"For over 100 years, the names of Chinese authors have been absent from the list of winners for the Nobel Prize in Literature. The prize for 2000 was awarded to Gao Xingjian, a French-Chinese dissident writer who left China in 1987. But Gao, whose works were criticised by some as favouring the West and catering to Western values, was greatly controversial domestically. Mo, however, is one of the most widely read writers in China and is a typical Chinese author in the traditional sense. His works reflect the vivid and real grass-roots China," it said.

Born in 1955, Mo Yan was the fourth child in his family.

In his early years, he experienced poverty, hunger and was repressed by a particularly harsh father.

All of these things have influenced Mo Yan's later writings, according to the CCTV report.

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Image: Books of Chinese writer Mo Yan on display in a book fair
Photographs: Ralph Orlowski/Reuters

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Cowherd, soldier, Nobel Prize winner

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When Mo Yan was 12 years old, he was forced to leave school and graze cattle during Mao Zedong's Cultural Revolution.

To satisfy his thirst for reading, Mo Yan said he read every single book he could get hold of, even the dictionary.

When he turned 20, he joined the Peoples Liberation Army and got to see the world beyond his home village. He started writing in 1981.

Three years later, he was given a teaching position at the Department of Literature in the Army's Cultural Academy. In 1981, he started his writing career.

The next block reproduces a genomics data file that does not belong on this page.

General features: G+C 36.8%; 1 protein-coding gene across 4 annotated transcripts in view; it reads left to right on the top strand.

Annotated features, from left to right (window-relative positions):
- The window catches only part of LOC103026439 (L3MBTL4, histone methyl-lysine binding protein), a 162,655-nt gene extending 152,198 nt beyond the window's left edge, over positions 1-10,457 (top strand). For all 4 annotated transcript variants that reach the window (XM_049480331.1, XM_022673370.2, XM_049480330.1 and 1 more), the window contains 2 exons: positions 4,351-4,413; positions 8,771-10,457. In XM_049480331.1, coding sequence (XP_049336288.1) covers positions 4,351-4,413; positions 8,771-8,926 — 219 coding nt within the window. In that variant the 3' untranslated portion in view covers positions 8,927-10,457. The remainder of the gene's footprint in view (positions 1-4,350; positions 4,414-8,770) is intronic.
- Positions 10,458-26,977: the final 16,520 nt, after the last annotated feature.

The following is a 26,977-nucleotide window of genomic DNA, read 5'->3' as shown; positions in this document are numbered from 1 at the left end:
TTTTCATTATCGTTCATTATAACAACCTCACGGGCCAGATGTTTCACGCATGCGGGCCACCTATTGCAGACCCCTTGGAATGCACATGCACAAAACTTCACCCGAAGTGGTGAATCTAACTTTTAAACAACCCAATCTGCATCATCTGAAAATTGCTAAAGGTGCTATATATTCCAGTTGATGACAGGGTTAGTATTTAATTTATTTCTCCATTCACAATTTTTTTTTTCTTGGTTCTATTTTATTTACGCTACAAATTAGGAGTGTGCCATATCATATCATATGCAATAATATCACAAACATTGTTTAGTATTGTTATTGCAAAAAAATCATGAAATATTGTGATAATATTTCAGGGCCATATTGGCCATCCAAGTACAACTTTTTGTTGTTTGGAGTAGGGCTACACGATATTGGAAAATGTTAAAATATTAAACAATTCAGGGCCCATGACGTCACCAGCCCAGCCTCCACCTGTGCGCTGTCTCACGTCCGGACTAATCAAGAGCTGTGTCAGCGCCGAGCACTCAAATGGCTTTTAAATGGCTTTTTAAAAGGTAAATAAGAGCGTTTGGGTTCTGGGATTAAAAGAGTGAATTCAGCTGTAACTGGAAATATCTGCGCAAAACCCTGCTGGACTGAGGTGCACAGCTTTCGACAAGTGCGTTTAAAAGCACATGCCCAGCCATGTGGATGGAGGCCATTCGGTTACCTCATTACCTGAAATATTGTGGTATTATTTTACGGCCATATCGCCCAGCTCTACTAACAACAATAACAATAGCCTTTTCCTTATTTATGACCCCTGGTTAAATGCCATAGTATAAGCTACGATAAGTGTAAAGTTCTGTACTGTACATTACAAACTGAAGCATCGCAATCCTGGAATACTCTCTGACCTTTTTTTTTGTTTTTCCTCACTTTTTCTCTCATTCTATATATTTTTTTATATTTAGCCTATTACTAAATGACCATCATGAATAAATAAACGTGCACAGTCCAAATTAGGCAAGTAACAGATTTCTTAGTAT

In 1987, The Red Sorgum burst onto China's literary scene. Mo Yan's other major works include The Republic of Wine, Life and Death Are Wearing Me Out, Sandalwood Death, Big Breasts and Wide Hips and more.

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Image: Books of Chinese writer Mo Yan on display in a book fair
Photographs: Ralph Orlowski/Reuters

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Cowherd, soldier, Nobel Prize winner

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Mo has won several top Chinese and international prizes including the Mao Dun Prize 2011 for Frog.

He is regarded as the most widely translated Chinese author in English, even though he never wrote in English, Raymond Zhou, a columnist of the state-run China Daily said while commenting on the Nobel Prize to Mo.

"Full credit to those dedicated team of translators, who propelled him to the top of the literary stage of the world," he told CCTV.

"Mo Yan is well represented in foreign languages around the world. And with good reason -- he is one of the great novelistic masters of modern Chinese literature, with a long list of ambitious novels to his name," according to the TV report.

"His writing is powerful, visual, and broad, dipping into history, fantasy and absurdity to tell stories of China and its people," the report said.

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Image: Mo Yan
Photographs: Reuters